Now I breathe my first breath of real freedom; and how fresh and breezy and inspiring it is! At last I am a man! a man on equal terms with my neighbor; and by my manhood; and by it alone, I shall rise and be seen of the world, or I shall sink from sight and deserve it. This is the gladdest day, and the proudest, that ever poured it's sun upon my head!"


"GOD bless my soul, Hawkins!"

The morning paper dropped from the Colonel's nerveless-grasp.

"What is it?"

"He's gone!--the bright, the young, the gifted, the noblest of his illustrious race--gone! gone up in flames and unimaginable glory!"


"My precious, precious young kinsman--Kirkcudbright Llanover Marjoribanks Sellers Viscount Berkeley, son and heir of usurping Rossmore."


"It's true--too true."


"Last night."


"Right here in Washington; where he arrived from England last night, the papers say."

"You don't say!"

"Hotel burned down."

"What hotel?"

"The New Gadsby!"

"Oh, my goodness! And have we lost both of them?"

"Both who?"

"One-Arm Pete."

"Oh, great guns, I forgot all about him. Oh, I hope not."

"Hope! Well, I should say! Oh, we can't spare him! We can better afford to lose a million viscounts than our only support and stay."

They searched the paper diligently, and were appalled to find that a one- armed man had been seen flying along one of the halls of the hotel in his underclothing and apparently out of his head with fright, and as he would listen to no one and persisted in making for a stairway which would carry him to certain death, his case was given over as a hopeless one.

"Poor fellow," sighed Hawkins; "and he had friends so near. I wish we hadn't come away from there-maybe we could have saved him."

The earl looked up and said calmly:

"His being dead doesn't matter. He was uncertain before. We've got him sure, this time."

"Got him? How?"

"I will materialize him."

"Rossmore, don't--don't trifle with me. Do you mean that? Can you do it?"

"I can do it, just as sure as you are sitting there. And I will."

"Give me your hand, and let me have the comfort of shaking it. I was perishing, and you have put new life into me. Get at it, oh, get at it right away."

"It will take a little time, Hawkins, but there's no hurry, none in the world--in the circumstances. And of course certain duties have devolved upon me now, which necessarily claim my first attention. This poor young nobleman--"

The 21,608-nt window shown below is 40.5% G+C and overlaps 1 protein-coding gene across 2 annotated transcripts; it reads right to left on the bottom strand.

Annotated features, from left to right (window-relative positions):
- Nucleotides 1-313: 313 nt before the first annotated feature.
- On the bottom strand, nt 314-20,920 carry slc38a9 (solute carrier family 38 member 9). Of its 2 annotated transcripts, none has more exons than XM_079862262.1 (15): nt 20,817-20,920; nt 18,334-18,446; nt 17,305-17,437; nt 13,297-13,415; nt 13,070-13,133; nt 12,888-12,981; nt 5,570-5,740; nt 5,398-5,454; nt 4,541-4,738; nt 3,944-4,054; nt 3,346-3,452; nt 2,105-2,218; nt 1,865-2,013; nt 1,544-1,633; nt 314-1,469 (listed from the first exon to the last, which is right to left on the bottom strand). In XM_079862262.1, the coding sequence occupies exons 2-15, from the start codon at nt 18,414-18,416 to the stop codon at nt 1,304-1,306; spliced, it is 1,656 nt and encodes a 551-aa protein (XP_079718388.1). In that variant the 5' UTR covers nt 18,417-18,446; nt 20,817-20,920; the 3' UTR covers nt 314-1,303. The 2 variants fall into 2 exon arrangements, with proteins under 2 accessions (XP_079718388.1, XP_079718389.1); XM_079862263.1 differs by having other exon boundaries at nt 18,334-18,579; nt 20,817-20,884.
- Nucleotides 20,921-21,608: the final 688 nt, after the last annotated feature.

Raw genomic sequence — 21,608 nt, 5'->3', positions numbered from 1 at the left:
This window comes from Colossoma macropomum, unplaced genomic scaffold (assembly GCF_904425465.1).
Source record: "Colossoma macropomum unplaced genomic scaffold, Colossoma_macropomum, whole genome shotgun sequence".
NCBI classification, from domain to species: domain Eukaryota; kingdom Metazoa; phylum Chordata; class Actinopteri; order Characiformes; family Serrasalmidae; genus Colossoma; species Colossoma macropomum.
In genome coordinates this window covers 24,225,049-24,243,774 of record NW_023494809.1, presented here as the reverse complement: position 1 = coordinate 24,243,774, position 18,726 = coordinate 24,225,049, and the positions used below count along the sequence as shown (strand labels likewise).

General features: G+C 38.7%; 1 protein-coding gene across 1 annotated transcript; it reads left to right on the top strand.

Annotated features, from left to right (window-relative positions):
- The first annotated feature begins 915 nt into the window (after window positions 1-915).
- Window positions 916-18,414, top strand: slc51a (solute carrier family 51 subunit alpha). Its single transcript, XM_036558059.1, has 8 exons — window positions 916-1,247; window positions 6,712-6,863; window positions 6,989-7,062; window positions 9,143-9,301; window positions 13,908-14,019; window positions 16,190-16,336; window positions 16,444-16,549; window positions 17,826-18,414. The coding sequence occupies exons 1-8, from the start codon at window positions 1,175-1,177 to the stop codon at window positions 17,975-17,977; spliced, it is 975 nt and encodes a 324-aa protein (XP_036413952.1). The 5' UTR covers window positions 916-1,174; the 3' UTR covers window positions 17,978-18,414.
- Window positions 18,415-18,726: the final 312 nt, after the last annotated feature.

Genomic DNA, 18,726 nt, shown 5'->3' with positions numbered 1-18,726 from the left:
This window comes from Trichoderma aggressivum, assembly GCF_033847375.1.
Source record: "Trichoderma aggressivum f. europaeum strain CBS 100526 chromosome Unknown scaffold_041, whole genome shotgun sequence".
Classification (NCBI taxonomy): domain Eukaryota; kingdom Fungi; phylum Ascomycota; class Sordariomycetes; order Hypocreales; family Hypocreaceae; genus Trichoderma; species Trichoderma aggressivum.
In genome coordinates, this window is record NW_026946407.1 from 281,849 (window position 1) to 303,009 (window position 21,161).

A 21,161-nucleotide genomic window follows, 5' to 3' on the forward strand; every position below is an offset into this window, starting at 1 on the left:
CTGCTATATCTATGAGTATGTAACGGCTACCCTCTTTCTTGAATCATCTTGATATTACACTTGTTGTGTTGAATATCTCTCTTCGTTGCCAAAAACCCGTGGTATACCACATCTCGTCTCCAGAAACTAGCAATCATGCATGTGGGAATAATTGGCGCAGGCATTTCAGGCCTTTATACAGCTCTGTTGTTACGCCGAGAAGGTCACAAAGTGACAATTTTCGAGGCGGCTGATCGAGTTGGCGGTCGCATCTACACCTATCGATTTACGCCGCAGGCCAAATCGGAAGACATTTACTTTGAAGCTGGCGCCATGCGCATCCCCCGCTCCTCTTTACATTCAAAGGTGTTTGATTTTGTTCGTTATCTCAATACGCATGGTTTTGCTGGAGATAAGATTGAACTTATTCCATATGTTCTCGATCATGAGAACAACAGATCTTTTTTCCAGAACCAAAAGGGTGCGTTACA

"Why, yes, I am sorry for my heartlessness, and you smitten with this new family affliction. Of course you must materialize him first--I quite understand that."

"I--I--well, I wasn't meaning just that, but,--why, what am I thinking of! Of course I must materialize him. Oh, Hawkins, selfishness is the bottom trait in human nature; I was only thinking that now, with the usurper's heir out of the way But you'll forgive that momentary weakness, and forget it. Don't ever remember it against me that Mulberry Sellers was once mean enough to think the thought that I was thinking. I'll materialise him--I will, on my honor--and I'd do it were he a thousand heirs jammed into one and stretching in a solid rank from here to the stolen estates of Rossmore, and barring the road forever to the rightful earl!

"There spoke the real Sellers--the other had a false ring, old friend."

"Hawkins, my boy, it just occurs to me--a thing I keep forgetting to mention-a matter that we've got to be mighty careful about."

"What is that?"

"We must keep absolutely still about these materializations. Mind, not a hint of them must escape--not a hint. To say nothing of how my wife and daughter--high-strung, sensitive organizations--might feel about them, the negroes wouldn't stay on the place a minute."

"That's true, they wouldn't. It's well you spoke, for I'm not naturally discreet with my tongue when I'm not warned."

Sellers reached out and touched a bell-button in the wall; set his eye upon the rear door and waited; touched it again and waited; and just as Hawkins was remarking admiringly that the Colonel was the most progressive and most alert man he had ever seen, in the matter of impressing into his service every modern convenience the moment it was invented, and always keeping breast to breast with the drum major in the great work of material civilization, he forsook the button (which hadn't any wire attached to it,) rang a vast dinner bell which stood on the table, and remarked that he had tried that new-fangled dry battery, now, to his entire satisfaction, and had got enough of it; and added:

"Nothing would do Graham Bell but I must try it; said the mere fact of my trying it would secure public confidence, and get it a chance to show what it could do.

Mark Twain
Classic Literature Library

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